You might have heard of Instagram hiding likes in some countries.

The countries involved include Australia, Brazil, Canada, Ireland, Italy, Japan, and New Zealand.

It is of course just a test so nothing’s really decided yet.

Still it has ruffled some influencers who perhaps feel hard-done by the test.

According to some influencers interviewed by Hack, the disappearance of the likes have a significant impact on their motivation levels.

Jem Wolfe, who has over 2.7 million followers, told Hack that she was “still going to keep posting as much as before, but it’s demotivating” for her.

She also insisted that likes were means to measure against her own performance rather than as a tool for competition against others.

In fact, she even posted a plea on her latest post after the masking of likes, “1 comment = 1 like”.

The caption appears to have worked, garnering her over three times the comments of her earlier posts.

She told Hack that comments kept her “motivated”.

Other Australian influencers have given their take here, with some commenting on how “juvenile” it is that Instagram feels the need to “mollycoddle” adults.

With some nuanced takes on how to handle the issue of likes.

Others are less understanding of the plight of influencers.

Perhaps the histrionics might be overblown a tad though, the Tribe, an influencer platform that Hack talked to claimed Likes were the least important of all the metrics.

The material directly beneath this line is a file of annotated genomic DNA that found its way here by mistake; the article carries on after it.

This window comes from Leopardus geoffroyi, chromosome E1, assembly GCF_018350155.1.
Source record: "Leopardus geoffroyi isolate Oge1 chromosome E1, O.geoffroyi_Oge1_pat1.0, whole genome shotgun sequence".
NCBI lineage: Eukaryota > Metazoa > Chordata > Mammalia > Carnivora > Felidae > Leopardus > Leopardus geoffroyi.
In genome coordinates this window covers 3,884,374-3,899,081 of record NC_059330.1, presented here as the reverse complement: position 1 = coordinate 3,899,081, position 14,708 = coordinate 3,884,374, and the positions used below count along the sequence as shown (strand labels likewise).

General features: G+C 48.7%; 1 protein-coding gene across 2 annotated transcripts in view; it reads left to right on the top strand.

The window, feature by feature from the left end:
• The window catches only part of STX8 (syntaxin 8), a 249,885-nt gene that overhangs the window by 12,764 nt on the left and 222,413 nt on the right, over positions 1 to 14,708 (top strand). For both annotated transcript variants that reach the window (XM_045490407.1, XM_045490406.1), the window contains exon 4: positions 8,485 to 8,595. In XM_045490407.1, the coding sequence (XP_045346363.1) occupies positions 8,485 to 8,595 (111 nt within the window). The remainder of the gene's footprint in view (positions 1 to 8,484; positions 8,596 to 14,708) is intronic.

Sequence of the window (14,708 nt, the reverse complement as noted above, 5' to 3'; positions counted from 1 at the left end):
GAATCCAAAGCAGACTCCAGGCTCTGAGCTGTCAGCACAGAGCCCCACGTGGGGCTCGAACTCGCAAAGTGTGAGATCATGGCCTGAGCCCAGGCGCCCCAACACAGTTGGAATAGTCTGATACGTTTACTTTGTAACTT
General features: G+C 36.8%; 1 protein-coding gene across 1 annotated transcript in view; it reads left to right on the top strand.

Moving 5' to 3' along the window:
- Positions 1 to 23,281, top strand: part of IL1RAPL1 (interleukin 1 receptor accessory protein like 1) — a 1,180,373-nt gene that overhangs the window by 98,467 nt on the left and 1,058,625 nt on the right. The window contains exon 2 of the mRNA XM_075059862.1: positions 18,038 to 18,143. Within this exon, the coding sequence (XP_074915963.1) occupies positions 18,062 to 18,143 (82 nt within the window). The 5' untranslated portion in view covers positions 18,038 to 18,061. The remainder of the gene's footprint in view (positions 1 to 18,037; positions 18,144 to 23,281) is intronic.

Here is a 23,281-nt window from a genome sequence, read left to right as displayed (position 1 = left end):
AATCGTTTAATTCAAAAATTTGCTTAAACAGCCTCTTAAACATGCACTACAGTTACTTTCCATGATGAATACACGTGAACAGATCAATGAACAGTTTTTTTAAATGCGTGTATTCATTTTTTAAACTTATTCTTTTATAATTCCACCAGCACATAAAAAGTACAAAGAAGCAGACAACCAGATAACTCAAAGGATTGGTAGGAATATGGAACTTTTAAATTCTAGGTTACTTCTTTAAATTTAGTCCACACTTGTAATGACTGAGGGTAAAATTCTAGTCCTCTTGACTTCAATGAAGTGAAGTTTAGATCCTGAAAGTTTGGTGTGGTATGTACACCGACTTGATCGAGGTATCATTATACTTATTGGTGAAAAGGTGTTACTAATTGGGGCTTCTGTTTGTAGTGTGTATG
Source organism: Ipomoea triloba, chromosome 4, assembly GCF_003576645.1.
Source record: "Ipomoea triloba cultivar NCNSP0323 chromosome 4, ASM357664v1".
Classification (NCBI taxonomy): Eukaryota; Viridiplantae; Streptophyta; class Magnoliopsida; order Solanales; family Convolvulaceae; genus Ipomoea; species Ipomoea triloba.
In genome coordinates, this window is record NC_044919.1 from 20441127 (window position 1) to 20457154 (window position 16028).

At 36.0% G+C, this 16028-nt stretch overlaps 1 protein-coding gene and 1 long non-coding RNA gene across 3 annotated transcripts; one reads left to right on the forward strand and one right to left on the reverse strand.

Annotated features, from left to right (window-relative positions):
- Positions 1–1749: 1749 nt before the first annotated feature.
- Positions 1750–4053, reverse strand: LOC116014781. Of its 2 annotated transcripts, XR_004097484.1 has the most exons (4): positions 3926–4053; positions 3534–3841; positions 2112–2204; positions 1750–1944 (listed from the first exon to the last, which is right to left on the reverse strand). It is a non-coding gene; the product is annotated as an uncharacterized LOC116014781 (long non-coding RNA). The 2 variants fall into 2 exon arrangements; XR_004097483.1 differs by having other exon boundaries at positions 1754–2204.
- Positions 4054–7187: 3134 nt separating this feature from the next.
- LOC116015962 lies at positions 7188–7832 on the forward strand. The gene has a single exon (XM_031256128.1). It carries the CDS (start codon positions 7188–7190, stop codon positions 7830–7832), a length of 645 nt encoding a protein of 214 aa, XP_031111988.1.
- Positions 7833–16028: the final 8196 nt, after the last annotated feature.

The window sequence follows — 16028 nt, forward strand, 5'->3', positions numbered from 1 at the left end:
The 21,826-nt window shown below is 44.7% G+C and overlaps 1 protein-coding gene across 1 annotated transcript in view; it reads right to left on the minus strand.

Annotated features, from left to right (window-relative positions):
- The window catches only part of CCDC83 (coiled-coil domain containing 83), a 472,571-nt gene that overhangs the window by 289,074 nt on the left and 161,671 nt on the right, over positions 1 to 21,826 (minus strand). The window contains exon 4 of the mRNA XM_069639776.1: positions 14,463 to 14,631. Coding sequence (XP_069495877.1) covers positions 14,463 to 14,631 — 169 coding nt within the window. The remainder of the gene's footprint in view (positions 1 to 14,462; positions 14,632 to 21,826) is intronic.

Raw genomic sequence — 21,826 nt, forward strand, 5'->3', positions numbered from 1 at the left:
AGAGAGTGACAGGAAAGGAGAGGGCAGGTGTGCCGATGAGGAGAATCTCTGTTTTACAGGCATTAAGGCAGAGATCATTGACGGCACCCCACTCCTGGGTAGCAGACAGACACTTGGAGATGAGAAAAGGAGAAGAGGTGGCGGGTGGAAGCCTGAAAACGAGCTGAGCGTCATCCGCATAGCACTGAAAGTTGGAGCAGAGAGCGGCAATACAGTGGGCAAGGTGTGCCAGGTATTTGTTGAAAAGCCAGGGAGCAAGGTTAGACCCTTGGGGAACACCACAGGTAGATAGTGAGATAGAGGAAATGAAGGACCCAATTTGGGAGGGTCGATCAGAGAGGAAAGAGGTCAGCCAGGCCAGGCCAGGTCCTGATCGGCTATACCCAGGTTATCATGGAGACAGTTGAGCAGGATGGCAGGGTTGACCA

Another article argued that the move will merely push forth the importance of Instagram Stories to the forefront of the platform.

Vox noted that these measures would potentially make it harder to become a new influencer, but might consolidate the success of already-established influencers.

So why did Instagram hide likes?

Digital well-being

Here is Instagram’s digital well-being policy.

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Screenshot from Instagram

Although some felt it was Instagram’s way of reining back influencer earnings.

In addition to the hiding of likes, Instagram also encourages muting push notifications and monitoring your daily Instagram activity.

Mia Garlick, director of policy for Facebook Australia and New Zealand, hoped that the move will “remove the pressure of how many likes a post will receive”.

“We hope this test will remove the pressure of how many likes a post will receive, so you can focus on sharing the things you love,” Facebook Australia and New Zealand director of policy, Mia Garlick said in a statement.

Image from JemWolfie Instagram and Instagram





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